Her Must-Haves: Modern glassware, fun frock

"Around the time I was learning how to cook, my boyfriend was majorly digging into cocktail culture — together we’re a great team. On most weekends, we have friends out to visit, and as soon as someone comes in the door, we greet them with a delicious cocktail. It's part of the effort to get someone comfortable leading into a meal. These tumblers and decanter are a new design cleverly disguised with a vintage appeal. A trick we use often is to prechill the glasses beforehand for a perfect, frosty first sip."

Glassware and ice bucket courtesy of T.J.Maxx.
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Photographed by Jens Ingvarsson.
Entertaining ensembles should be easy and elegant.
"When weekends roll around and I’m in full-on hospitality mode, I tend to go overboard with the menu planning. A meal that is intended to be simple and no-fuss inevitably turns out to be an elaborate feast no matter what. I guess I'm hardwired to host! Since it’s become my job, I’ve gotten much better with time management, so shortly before guests arrive, I like to throw on something comfortable and cute, like this dress — it makes hostess duties look effortless."

Dress and area rug courtesy of T.J.Maxx.
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Photographed by Jens Ingvarsson.
When it comes to pets, opt for accessories that blend in.
"I adopted my dog Toulouse when I was still in college, when she was just eight weeks old. So, she was raised around people from the get-go, which makes her VERY social. She has a really hilarious personality and pretty much thinks she’s closer to the human species than the canine one. This means she typically claims the nicest, coziest seat in the house regardless of whether it’s already occupied. This dog bed suits her high demands of comfort and mine for style, and best of all, it’s all her own."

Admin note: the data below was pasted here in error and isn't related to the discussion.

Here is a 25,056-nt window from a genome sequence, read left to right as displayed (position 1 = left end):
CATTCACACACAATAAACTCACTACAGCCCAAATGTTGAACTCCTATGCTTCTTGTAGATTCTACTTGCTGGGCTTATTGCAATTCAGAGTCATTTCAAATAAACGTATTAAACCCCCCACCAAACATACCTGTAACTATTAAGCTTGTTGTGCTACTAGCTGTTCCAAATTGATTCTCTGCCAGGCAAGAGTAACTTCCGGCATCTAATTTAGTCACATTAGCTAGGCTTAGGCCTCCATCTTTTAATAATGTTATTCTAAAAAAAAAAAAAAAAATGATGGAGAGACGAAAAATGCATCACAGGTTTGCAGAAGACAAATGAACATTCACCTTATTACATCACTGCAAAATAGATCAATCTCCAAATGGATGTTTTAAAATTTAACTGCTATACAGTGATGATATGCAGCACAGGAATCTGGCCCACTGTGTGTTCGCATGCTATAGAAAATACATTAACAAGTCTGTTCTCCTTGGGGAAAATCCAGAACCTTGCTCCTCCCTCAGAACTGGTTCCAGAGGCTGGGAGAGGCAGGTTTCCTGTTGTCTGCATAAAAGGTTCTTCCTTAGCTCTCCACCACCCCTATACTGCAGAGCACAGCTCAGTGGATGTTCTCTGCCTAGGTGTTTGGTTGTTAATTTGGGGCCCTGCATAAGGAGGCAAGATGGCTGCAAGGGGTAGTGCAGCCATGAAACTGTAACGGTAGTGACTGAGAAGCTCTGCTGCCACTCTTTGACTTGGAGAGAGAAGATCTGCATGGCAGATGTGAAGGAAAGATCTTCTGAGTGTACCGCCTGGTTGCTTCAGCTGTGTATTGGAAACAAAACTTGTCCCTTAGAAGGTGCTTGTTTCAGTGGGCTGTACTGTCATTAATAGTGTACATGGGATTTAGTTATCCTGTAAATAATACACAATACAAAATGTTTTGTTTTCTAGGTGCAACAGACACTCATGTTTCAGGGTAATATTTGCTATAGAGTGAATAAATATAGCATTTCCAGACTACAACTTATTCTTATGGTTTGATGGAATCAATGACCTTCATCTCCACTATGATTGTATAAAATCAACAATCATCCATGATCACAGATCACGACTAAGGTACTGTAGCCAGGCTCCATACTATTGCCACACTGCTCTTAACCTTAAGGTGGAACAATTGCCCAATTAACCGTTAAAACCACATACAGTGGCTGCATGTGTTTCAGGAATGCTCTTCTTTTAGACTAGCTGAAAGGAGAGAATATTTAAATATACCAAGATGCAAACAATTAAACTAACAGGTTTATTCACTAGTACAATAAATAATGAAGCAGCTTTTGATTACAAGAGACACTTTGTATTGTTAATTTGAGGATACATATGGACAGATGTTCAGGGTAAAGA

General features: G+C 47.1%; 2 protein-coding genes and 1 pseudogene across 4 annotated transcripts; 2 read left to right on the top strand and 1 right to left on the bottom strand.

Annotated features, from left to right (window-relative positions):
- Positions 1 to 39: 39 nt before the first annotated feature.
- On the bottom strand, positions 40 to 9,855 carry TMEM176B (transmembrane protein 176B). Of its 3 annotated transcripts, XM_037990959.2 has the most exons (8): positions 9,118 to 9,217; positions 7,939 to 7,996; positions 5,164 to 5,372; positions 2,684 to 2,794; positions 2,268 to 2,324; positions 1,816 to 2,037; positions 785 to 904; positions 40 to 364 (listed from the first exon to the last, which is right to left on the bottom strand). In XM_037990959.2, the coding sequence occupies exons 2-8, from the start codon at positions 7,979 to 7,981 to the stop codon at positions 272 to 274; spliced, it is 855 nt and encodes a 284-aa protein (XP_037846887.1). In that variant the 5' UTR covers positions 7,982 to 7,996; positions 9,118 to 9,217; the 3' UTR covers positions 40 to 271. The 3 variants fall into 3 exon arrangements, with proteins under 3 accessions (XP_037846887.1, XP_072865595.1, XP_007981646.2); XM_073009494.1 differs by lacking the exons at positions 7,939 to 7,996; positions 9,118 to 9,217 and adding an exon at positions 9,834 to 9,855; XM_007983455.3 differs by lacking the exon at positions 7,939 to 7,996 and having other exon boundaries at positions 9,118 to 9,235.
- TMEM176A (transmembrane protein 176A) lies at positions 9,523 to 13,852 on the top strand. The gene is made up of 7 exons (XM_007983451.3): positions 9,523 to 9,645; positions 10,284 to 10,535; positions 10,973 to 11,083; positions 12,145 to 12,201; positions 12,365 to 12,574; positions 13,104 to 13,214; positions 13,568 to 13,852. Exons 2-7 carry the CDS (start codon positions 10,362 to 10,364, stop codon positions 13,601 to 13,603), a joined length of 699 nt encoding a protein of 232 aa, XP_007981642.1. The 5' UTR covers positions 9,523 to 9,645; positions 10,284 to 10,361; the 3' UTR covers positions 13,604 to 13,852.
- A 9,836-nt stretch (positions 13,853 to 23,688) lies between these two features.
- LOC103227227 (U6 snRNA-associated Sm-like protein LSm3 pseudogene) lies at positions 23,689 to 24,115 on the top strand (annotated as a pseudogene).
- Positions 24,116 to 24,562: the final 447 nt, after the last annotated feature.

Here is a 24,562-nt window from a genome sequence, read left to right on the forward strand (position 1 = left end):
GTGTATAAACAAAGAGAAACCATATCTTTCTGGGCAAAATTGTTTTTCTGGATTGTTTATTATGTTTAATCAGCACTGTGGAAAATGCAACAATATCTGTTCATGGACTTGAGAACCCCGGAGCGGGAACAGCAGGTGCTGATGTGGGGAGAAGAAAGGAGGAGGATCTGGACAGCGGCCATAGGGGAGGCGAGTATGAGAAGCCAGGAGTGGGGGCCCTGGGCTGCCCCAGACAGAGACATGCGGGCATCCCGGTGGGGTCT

Booties, dog bed, and dog toys courtesy of T.J.Maxx.
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Photographed by Jens Ingvarsson.
Set the mood with old records.
“Since my boyfriend is a musician, we have a pretty eclectic record collection that we like to play. We’ll spend hours at estate sales sifting through hundreds of records — we’ve found some real gems like obscure Brazilian samba and upbeat '80s boogie funk."

Stool courtesy of T.J.Maxx.
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Photographed by Jens Ingvarsson.
It's not about creating the perfect meal, it's about bringing people together.
"My favorite thing about what I do is the feeling of community. At the start of the meal, everyone has their guard up, but by the end of it, they have their arms around each other and are exchanging emails. That feeling never happens at a restaurant. It's really special, and to be the puppet master behind that is dangerously addictive. That's the lamp oil that's kept the business going."